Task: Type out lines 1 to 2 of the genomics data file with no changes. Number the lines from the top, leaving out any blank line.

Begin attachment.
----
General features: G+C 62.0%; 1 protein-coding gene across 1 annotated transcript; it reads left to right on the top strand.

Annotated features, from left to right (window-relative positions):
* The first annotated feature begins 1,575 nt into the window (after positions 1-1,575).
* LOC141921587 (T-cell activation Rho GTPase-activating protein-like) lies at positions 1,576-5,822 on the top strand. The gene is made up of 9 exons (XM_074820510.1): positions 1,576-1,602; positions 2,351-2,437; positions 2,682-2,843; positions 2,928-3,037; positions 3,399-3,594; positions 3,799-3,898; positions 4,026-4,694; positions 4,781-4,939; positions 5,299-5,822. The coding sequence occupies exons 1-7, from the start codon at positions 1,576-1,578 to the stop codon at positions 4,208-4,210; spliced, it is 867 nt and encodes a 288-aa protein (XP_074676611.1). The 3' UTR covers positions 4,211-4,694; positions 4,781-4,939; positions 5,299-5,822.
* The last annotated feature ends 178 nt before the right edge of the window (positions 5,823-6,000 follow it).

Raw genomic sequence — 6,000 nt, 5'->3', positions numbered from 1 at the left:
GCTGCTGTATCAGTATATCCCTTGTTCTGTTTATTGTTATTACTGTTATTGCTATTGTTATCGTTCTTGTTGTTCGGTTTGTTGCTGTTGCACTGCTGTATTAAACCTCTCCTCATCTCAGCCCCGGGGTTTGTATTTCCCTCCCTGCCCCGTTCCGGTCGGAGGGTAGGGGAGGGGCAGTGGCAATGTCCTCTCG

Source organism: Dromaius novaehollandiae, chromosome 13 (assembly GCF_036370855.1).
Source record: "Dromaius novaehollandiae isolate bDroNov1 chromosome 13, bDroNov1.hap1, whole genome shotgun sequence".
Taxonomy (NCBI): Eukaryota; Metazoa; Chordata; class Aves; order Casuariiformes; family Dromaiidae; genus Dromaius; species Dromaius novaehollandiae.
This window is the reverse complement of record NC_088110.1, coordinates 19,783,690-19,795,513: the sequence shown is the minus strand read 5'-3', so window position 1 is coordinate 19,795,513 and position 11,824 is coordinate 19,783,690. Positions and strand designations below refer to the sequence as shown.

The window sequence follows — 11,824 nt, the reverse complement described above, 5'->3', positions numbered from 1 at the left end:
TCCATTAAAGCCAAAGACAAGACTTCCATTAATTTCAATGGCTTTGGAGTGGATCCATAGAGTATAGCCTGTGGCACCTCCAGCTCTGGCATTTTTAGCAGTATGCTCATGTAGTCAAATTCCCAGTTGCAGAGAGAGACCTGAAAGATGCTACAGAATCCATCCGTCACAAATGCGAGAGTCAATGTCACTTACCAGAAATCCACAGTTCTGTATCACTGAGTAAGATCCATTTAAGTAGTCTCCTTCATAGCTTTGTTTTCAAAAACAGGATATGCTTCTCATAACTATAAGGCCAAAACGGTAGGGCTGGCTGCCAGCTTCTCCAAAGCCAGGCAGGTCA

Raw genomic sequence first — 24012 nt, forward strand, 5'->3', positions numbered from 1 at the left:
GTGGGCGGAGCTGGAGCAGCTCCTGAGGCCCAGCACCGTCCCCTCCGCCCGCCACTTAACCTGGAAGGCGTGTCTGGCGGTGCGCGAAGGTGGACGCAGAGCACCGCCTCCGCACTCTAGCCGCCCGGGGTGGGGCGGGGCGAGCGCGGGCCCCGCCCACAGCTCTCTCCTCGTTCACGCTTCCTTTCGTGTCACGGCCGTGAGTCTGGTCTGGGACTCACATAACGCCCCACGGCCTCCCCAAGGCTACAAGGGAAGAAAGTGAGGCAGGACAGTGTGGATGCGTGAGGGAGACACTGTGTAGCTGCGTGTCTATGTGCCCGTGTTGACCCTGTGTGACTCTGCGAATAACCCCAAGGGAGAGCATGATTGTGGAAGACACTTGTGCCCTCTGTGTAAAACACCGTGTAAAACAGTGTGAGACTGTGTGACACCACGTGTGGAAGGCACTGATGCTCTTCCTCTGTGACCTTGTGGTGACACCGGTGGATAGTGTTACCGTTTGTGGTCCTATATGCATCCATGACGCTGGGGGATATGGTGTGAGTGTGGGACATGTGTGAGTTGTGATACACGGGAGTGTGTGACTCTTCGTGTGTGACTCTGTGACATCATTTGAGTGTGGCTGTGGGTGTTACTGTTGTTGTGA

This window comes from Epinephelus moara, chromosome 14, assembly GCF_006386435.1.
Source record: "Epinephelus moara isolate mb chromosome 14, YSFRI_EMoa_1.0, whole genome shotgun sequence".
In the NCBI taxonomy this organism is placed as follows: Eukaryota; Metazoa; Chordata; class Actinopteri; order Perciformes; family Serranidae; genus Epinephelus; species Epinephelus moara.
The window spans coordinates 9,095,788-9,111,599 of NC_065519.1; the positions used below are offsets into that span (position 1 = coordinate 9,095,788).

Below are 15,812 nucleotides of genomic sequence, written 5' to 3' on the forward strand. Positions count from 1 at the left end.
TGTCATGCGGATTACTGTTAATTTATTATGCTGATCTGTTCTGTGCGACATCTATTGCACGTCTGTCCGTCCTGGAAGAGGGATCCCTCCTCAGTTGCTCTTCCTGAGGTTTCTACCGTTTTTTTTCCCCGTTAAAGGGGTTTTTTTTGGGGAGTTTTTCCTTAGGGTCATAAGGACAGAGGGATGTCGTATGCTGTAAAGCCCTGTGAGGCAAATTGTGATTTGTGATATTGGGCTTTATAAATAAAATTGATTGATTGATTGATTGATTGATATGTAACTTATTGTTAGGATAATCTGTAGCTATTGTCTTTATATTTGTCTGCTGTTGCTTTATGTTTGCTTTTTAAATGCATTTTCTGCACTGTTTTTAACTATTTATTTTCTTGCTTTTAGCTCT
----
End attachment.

General features: G+C 62.0%; 1 protein-coding gene across 1 annotated transcript; it reads left to right on the top strand.

Annotated features, from left to right (window-relative positions):